LAS VEGAS (AP) - Officials are trying to ramp up a federally funded program that provides lunch to students when school isn't in session, putting special focus on Nevada and 11 other states that have especially low participation.
About 160,000 schoolchildren in Nevada are eligible for free or reduced-price lunch because of low family income, but only about 10,000 have access to the lunch program during the summer, according to U.S. Department of Agriculture Undersecretary Kevin Concannon. Some can't count on steady meals during the long break.
"The time of year in which a child is most likely to go hungry is in the summer," he said.
While 175 sites in Nevada hosted the meal program last summer, USDA officials are working to increase that number and put sites closer to students who need food.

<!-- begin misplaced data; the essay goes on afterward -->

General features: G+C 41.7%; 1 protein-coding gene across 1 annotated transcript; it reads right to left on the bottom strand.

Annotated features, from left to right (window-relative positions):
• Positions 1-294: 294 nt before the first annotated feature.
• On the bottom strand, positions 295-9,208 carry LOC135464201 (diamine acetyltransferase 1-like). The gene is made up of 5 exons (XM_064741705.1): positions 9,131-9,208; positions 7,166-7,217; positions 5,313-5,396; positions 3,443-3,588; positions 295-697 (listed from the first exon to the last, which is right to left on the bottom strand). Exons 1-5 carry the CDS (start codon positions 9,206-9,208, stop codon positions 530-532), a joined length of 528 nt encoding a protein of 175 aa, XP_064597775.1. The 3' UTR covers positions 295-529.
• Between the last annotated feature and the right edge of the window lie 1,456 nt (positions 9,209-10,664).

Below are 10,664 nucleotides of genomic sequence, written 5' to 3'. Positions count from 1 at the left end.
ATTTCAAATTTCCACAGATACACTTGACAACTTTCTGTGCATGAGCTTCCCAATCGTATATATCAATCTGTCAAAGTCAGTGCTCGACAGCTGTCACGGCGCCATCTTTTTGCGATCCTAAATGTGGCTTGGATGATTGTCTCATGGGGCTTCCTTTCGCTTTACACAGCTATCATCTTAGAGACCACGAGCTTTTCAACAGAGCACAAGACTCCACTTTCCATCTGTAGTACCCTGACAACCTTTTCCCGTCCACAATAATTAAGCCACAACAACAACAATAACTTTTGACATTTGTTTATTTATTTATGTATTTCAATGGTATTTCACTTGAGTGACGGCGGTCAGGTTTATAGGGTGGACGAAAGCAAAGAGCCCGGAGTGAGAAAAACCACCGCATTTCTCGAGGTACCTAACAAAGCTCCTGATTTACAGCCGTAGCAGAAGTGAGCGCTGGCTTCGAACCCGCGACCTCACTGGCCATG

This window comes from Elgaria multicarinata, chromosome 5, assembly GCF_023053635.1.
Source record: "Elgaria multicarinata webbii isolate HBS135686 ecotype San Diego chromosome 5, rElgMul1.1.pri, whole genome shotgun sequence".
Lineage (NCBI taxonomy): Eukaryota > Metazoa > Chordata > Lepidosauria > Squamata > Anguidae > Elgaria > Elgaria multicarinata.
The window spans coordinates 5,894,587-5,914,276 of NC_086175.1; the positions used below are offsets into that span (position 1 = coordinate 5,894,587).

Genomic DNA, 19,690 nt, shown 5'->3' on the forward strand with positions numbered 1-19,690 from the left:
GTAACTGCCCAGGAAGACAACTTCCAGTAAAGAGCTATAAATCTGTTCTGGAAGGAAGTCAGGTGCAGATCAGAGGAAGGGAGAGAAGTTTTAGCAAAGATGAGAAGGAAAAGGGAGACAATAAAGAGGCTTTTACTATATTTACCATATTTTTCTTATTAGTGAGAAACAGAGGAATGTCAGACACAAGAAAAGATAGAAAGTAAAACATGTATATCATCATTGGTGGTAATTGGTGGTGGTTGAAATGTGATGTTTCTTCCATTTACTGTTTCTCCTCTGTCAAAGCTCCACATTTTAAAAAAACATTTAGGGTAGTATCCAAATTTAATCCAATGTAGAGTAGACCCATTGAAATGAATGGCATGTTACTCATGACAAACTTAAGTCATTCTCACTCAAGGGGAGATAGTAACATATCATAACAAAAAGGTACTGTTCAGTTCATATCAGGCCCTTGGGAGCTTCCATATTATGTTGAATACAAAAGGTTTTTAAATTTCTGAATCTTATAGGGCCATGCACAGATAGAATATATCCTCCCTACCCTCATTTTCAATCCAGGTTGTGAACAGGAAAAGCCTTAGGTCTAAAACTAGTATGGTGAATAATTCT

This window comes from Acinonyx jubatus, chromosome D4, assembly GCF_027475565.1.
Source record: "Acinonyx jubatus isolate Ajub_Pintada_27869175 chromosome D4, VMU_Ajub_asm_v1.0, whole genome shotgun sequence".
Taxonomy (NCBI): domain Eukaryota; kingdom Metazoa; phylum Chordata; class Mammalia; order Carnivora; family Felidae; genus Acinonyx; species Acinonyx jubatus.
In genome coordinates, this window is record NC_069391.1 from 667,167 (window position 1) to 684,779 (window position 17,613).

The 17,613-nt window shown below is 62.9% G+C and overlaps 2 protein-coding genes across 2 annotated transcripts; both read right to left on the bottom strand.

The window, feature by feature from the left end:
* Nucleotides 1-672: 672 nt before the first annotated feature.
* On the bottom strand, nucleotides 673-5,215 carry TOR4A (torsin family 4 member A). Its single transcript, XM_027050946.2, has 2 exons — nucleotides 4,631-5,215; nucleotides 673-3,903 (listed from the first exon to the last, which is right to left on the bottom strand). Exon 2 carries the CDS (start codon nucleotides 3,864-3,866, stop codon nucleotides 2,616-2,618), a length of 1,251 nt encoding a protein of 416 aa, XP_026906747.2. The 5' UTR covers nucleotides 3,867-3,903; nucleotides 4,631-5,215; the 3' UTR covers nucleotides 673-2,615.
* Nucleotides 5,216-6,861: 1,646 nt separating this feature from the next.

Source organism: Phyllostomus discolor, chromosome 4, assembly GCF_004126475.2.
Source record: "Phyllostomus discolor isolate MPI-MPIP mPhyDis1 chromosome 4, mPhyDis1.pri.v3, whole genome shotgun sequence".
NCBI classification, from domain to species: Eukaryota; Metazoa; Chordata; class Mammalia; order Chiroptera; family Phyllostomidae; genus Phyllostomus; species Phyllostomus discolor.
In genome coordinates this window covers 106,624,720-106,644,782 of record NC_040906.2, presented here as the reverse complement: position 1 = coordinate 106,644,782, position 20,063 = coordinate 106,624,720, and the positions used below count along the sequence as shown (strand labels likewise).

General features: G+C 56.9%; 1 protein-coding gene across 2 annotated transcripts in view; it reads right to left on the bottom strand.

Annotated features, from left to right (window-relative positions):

Audrey Rowe, administrator of the USDA's Food and Nutrition Service, visited the state earlier this month to meet with community leaders about adding more locations.
Concannon said the department is seeking churches, clubs and community organizations that can operate sites on their properties during the summer. Groups that are interested are asked to contact the state department of education for information.
"The school summer program is really an effort to reduce hunger and reduce food insecurity for kids under 18," Concannon said. It "is intended to provide a bridge between the edge of one school year and another one, so they've had a healthy summer of growth and activity and will be ready to learn when school starts up again."